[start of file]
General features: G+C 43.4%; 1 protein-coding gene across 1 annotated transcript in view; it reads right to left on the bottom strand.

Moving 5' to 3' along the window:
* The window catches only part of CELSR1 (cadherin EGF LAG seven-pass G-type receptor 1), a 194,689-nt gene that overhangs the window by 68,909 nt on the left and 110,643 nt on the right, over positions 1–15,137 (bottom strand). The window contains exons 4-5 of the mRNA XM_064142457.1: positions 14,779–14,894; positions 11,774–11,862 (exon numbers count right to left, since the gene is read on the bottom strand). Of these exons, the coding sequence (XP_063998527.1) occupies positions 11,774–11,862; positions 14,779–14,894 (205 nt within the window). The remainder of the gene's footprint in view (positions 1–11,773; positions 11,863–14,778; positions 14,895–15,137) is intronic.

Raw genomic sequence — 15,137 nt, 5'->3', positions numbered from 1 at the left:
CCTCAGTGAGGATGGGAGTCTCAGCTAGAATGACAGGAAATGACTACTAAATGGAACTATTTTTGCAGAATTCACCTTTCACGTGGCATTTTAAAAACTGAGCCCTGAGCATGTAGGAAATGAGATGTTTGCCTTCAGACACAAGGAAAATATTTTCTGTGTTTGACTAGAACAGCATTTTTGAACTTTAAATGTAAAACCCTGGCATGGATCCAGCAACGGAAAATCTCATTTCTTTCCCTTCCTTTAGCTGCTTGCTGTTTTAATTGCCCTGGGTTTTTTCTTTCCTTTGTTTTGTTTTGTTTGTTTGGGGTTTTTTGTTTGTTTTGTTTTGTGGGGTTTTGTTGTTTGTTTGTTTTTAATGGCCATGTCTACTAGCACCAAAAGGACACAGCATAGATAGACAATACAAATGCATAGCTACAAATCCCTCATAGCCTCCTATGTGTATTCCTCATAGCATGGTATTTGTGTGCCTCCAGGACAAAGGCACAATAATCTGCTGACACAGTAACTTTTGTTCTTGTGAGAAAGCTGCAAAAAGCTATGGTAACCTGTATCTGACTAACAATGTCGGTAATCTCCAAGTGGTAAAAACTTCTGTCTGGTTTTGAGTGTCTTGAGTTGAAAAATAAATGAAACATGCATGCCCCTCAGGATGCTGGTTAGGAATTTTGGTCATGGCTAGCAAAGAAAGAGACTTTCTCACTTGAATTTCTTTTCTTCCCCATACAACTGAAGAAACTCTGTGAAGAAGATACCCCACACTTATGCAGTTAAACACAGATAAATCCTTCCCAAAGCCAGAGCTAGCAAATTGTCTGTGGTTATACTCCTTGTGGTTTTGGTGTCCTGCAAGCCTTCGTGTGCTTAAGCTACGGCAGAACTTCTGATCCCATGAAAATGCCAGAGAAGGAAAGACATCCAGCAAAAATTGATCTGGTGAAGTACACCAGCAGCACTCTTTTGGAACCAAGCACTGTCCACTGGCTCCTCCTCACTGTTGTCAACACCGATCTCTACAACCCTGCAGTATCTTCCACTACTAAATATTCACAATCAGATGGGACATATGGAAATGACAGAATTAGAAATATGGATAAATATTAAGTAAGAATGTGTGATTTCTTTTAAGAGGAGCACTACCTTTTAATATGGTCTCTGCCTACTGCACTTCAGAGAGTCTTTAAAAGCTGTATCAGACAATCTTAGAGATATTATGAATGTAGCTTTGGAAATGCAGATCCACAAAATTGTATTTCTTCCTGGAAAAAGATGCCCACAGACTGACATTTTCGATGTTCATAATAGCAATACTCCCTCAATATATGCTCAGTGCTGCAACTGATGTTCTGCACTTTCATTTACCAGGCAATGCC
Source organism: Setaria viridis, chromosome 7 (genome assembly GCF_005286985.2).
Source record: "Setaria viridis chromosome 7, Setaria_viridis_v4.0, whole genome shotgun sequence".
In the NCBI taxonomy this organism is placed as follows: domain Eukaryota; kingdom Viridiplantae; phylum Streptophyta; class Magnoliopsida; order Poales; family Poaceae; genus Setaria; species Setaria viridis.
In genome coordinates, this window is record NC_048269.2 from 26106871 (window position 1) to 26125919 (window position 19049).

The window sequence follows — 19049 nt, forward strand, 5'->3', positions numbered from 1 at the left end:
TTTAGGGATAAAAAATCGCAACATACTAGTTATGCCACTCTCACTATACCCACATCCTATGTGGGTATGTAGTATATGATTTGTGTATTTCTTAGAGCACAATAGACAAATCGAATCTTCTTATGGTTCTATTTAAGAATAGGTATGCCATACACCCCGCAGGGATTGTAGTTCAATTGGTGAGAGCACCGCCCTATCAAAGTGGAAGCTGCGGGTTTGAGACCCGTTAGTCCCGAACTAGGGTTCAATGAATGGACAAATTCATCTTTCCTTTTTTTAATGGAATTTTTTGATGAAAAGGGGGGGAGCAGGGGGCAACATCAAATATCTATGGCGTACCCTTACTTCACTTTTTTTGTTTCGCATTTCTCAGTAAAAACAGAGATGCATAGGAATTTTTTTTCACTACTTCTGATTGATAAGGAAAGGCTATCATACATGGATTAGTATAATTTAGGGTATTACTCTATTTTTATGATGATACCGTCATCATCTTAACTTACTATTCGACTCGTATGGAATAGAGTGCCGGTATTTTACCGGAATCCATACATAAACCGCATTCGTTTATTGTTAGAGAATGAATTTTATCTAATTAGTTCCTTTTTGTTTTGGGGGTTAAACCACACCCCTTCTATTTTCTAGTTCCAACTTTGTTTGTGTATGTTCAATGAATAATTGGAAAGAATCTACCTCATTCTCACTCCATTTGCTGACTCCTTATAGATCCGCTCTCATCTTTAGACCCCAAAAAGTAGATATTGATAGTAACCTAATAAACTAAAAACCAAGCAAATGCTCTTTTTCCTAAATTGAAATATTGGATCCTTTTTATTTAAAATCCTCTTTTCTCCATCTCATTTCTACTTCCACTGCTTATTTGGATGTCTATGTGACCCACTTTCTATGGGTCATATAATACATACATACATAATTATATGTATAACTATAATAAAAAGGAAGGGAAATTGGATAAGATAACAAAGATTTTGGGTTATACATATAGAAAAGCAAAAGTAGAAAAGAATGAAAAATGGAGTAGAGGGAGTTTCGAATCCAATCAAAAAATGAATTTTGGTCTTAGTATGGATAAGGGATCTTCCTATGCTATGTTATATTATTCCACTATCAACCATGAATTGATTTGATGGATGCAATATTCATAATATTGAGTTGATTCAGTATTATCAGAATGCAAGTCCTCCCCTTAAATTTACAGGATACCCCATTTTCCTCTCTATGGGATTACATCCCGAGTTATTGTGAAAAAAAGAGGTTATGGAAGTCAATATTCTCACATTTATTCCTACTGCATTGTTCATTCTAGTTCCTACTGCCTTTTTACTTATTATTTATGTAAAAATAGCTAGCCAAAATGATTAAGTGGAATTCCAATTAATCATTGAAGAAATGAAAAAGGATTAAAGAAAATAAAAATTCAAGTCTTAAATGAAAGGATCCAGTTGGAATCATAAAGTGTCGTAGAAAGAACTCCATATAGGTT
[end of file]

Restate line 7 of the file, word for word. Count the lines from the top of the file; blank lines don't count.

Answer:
Source record: "Setaria viridis chromosome 7, Setaria_viridis_v4.0, whole genome shotgun sequence".